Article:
But times they are a’changing. For many reasons, Mama’s option to live out her last years surrounded by a devoted daughter or son may be a thing of the past, her presence more of a tempest in a teapot than a calm transition. Factor in her potential for stroke, broken bones, or God forbid dementia, Mama’s tempest has the makings of a perfect storm.
While she may be happy living with her son or daughter, it is a huge adjustment for everyone. In the beginning, Mama is self-reliant and capable of taking care of minor aches and pains. In time, however, her small issues will become large problems.
One of my friends told me that her eighty-seven-year-old mother took a bus to a barbershop and told the barber to shave off all of her hair. I asked if she was on chemo. My friend said, “She doesn’t have cancer. She just wanted to look like Sinead O’Connor.”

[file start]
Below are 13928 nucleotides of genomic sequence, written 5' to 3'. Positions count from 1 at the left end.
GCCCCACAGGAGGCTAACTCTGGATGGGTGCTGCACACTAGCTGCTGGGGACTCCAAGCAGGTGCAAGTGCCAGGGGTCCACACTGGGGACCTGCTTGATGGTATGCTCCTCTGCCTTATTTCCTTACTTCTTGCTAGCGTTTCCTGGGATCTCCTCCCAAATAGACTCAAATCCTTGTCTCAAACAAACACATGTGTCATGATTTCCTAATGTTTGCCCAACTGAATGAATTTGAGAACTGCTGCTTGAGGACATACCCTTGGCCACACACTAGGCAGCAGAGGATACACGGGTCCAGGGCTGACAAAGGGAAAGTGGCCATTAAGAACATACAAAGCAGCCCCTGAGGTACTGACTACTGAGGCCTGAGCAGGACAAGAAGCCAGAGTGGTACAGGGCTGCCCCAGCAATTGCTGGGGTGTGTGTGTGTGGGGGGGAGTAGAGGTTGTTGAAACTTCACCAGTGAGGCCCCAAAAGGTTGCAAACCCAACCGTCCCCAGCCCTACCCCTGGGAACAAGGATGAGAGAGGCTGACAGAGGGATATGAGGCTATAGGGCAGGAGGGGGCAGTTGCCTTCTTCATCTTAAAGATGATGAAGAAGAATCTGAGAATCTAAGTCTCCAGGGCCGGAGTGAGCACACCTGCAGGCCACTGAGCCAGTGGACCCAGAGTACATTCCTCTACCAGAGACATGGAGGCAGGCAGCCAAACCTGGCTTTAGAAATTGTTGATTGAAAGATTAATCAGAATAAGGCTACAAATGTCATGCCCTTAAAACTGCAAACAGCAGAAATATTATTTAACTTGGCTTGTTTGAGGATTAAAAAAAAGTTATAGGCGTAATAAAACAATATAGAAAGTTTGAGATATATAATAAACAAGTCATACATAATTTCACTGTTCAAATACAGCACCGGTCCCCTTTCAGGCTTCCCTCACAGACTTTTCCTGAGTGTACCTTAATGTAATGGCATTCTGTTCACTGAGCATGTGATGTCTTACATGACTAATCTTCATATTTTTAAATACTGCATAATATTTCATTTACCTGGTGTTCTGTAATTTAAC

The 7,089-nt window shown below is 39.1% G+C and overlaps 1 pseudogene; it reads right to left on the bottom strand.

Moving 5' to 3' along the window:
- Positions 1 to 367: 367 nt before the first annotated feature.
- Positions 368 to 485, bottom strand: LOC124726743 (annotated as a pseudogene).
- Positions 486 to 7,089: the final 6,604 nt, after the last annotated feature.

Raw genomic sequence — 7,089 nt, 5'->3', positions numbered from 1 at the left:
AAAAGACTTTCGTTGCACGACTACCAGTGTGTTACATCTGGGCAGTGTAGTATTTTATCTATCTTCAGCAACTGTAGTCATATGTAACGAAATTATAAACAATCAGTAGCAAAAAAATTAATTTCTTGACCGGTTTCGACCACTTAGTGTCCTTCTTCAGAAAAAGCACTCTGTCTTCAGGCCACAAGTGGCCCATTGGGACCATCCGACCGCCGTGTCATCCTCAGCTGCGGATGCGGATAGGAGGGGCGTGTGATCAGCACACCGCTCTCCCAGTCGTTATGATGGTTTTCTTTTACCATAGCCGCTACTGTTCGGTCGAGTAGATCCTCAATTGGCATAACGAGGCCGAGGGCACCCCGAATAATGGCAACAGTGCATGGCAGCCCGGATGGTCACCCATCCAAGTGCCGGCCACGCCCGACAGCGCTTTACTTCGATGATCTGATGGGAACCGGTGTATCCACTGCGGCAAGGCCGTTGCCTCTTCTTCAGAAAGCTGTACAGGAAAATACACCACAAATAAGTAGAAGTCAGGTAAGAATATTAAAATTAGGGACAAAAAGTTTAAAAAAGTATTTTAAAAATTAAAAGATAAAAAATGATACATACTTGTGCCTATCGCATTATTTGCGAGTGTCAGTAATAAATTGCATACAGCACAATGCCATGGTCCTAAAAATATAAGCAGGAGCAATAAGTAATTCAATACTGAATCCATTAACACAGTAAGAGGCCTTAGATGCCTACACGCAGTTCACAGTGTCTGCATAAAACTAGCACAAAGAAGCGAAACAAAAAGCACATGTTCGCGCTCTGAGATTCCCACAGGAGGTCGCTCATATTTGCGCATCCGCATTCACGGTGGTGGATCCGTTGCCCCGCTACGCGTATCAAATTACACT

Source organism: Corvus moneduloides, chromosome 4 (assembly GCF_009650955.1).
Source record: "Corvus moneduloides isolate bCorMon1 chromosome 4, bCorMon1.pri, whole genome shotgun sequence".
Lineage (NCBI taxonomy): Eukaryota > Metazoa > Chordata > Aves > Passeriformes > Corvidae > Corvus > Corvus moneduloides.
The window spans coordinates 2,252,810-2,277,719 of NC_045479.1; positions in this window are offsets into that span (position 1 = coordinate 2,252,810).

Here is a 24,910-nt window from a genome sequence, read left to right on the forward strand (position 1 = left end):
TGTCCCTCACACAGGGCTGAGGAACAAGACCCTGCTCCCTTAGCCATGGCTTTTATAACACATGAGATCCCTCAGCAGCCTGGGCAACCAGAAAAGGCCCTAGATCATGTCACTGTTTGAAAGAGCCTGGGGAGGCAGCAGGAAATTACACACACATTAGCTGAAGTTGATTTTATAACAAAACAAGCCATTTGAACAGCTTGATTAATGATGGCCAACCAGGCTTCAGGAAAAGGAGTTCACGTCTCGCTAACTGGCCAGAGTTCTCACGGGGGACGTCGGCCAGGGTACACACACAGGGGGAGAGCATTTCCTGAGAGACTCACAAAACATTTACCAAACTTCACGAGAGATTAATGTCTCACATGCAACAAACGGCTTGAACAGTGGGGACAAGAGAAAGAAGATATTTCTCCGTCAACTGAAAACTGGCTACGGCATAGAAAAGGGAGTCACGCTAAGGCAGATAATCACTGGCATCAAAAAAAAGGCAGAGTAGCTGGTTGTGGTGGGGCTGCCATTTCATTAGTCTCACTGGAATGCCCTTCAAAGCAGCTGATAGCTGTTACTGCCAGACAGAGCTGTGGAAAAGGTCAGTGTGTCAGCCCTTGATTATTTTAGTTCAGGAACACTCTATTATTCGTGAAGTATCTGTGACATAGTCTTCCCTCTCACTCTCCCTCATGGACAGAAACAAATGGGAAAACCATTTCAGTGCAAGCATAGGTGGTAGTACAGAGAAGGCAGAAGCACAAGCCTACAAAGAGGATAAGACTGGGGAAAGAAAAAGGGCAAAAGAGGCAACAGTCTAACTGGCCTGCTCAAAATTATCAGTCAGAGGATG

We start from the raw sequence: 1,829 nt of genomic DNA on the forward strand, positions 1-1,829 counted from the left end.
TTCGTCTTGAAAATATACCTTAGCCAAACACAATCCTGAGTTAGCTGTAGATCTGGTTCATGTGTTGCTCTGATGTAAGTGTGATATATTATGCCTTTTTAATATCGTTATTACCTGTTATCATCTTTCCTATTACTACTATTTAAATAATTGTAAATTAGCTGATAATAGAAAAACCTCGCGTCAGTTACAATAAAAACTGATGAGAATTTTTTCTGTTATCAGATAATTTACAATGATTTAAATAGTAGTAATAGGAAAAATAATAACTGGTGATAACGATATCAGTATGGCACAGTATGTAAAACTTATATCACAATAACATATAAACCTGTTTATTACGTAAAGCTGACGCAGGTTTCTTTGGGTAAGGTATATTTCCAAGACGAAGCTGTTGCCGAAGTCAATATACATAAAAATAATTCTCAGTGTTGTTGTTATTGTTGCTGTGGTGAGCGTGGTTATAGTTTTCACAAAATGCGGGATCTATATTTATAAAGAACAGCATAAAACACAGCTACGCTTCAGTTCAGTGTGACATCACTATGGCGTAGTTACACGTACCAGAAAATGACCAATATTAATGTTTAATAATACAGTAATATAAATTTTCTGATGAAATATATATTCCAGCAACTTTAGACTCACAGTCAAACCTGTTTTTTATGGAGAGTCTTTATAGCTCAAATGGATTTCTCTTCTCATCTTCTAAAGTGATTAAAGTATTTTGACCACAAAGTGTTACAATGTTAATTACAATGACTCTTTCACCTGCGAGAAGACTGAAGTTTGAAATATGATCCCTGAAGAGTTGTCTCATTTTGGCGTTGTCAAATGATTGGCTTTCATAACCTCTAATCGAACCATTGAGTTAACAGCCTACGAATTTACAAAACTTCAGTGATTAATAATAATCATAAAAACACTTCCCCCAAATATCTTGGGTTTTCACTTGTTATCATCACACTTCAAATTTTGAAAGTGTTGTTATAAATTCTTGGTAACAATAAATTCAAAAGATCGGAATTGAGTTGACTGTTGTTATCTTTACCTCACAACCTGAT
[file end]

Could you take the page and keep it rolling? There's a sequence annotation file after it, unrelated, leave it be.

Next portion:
Another friend complained that her mother-in-law wanted to cook her son’s favorite meal but ended up catching the kitchen on fire. When she was subsequently banned from cooking, she became belligerent and blamed my friend for the accident— in four-letter words, no less.
My friend confessed that living with her husband’s mother was a nightmare, that everything revolved around her quirks and mood swings. “I love her,” she said, “but she makes my life so hard. I’m ashamed to admit it, but I resent my husband because he’s an extension of her. We argue over the things we dismissed as trivial in the past. The stress is killing our relationship.”
Sharing one’s home with another woman is tough duty. It’s even more difficult feeling helpless as your other relationships disintegrate before your eyes.
The question remains: What are we going to do about Mama?